We regenerate damaged coral reefs by establishing ocean-based coral nurseries
Our team is supported by scientists from James Cook University's TropWATER and Reef Ecologic and volunteers to grow coral and re-plant it to regenerate damaged high-value coral reefs.
Coral restoration has been assisting damaged reefs overseas to regenerate for more than three decades. Our not-for-profit social enterprise has collaborated with successful coral restoration projects in Florida and the Caribbean to create the first Great Barrier Reef nursery at Fitzroy Island, near Cairns. We have successfully grown our first generation of corals and planted them on a nearby reef.
The Great Barrier Reef is loved by Australians, it is part of our national identity, and by many people from around the world. We have all been deeply affected by the impact of the recent bleaching events. Reef Restoration Foundation has chosen to act and to grow and plant corals that are naturally more resilient for regenerating degraded reefs. We received the first permit from the Great Barrier Reef Marine Park Authority to establish a pilot nursery on the Great Barrier Reef in 2017.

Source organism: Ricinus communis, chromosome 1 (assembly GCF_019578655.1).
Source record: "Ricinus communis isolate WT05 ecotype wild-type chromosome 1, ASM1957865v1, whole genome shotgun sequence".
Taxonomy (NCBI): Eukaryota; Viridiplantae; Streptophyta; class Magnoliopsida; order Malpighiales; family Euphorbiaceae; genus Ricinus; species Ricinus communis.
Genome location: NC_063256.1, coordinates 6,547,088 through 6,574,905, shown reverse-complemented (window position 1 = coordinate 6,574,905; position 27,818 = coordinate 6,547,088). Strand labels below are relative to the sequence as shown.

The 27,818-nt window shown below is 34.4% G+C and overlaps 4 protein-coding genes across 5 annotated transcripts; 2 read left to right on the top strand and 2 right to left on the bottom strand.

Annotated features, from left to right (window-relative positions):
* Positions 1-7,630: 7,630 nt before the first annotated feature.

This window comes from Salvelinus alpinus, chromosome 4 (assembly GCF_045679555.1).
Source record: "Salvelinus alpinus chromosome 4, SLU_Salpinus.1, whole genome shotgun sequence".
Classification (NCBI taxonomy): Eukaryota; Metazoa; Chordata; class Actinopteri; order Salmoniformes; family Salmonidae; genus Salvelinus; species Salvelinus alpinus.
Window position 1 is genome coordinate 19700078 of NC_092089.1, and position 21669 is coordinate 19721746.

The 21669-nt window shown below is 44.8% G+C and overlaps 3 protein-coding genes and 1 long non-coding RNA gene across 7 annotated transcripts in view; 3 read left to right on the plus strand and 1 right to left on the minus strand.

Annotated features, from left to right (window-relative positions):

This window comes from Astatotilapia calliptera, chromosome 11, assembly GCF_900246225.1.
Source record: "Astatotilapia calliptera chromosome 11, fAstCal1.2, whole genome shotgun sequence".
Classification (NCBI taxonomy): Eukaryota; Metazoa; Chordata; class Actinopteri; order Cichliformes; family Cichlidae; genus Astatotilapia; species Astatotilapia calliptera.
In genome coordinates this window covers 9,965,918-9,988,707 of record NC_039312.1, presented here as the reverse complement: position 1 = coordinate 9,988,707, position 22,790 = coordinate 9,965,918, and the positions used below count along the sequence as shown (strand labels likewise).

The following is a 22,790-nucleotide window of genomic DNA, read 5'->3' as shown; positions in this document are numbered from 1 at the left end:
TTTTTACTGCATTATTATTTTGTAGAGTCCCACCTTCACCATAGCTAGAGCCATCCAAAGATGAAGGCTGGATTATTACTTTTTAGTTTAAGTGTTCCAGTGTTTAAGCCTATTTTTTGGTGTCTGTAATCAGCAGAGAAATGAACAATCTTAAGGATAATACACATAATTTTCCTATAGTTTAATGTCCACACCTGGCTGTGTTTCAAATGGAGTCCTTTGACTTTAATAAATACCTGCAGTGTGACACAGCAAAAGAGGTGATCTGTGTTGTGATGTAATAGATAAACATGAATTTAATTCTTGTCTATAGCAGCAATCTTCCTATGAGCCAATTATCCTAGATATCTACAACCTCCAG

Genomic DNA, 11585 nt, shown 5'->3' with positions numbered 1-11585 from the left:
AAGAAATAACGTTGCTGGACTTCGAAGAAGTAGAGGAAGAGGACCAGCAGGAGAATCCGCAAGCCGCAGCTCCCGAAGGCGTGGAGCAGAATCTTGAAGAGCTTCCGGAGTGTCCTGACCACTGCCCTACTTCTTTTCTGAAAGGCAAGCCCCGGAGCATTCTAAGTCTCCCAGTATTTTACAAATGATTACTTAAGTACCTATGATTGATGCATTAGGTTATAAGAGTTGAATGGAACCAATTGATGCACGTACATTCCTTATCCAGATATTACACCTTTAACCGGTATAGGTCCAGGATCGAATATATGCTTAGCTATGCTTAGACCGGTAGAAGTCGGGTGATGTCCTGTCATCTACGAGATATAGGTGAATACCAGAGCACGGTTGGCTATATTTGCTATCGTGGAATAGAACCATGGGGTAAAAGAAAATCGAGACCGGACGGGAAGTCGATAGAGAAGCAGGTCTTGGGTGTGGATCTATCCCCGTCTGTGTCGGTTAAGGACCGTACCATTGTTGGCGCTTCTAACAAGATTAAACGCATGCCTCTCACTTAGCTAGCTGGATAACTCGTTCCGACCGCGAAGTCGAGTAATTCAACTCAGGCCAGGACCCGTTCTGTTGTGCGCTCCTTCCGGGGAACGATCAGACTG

The Great Barrier Reef has extraordinary global value,
as our planet’s largest living organism and a barometer of world environmental health. It has significant cultural value particularly for Indigenous Australians, who belong to one of the oldest living cultures in the world. The Great Barrier Reef is also a major economic driver as it supports the direct employment of more than 64,000 people.
We are seeking individual and corporate Coral Crusaders to join us and fulfil our goal of planting 25,000 new corals on the Great Barrier Reef by 2021.
This will accelerate the recovery of damaged high-value reefs and strengthen their resilience to withstand the impacts of future cyclones and bleaching events.
Be a part of the generation to actively make a difference to the Great Barrier Reef.
Join the Coral Crusade with Reef Restoration Foundation and your involvement will make a positive difference to the Great Barrier Reef.